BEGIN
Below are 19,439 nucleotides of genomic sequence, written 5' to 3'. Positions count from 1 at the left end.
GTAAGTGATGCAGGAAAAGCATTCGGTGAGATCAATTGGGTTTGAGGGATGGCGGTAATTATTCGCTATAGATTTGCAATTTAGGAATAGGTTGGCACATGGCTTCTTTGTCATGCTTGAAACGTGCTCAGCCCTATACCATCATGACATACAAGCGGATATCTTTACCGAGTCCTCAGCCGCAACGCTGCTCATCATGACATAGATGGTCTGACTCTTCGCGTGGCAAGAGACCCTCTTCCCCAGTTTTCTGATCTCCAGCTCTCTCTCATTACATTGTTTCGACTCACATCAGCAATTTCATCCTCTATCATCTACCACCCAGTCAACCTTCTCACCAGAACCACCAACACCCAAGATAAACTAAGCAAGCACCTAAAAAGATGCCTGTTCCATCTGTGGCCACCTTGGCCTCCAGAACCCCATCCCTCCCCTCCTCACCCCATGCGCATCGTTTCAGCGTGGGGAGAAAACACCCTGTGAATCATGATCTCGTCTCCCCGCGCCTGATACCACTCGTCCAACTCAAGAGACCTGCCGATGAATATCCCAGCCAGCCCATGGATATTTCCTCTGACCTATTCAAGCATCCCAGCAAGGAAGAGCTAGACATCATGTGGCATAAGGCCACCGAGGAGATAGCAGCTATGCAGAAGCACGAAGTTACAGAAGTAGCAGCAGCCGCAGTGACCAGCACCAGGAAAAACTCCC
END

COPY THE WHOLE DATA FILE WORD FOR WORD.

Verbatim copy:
Below are 19,439 nucleotides of genomic sequence, written 5' to 3'. Positions count from 1 at the left end.
GTAAGTGATGCAGGAAAAGCATTCGGTGAGATCAATTGGGTTTGAGGGATGGCGGTAATTATTCGCTATAGATTTGCAATTTAGGAATAGGTTGGCACATGGCTTCTTTGTCATGCTTGAAACGTGCTCAGCCCTATACCATCATGACATACAAGCGGATATCTTTACCGAGTCCTCAGCCGCAACGCTGCTCATCATGACATAGATGGTCTGACTCTTCGCGTGGCAAGAGACCCTCTTCCCCAGTTTTCTGATCTCCAGCTCTCTCTCATTACATTGTTTCGACTCACATCAGCAATTTCATCCTCTATCATCTACCACCCAGTCAACCTTCTCACCAGAACCACCAACACCCAAGATAAACTAAGCAAGCACCTAAAAAGATGCCTGTTCCATCTGTGGCCACCTTGGCCTCCAGAACCCCATCCCTCCCCTCCTCACCCCATGCGCATCGTTTCAGCGTGGGGAGAAAACACCCTGTGAATCATGATCTCGTCTCCCCGCGCCTGATACCACTCGTCCAACTCAAGAGACCTGCCGATGAATATCCCAGCCAGCCCATGGATATTTCCTCTGACCTATTCAAGCATCCCAGCAAGGAAGAGCTAGACATCATGTGGCATAAGGCCACCGAGGAGATAGCAGCTATGCAGAAGCACGAAGTTACAGAAGTAGCAGCAGCCGCAGTGACCAGCACCAGGAAAAACTCCC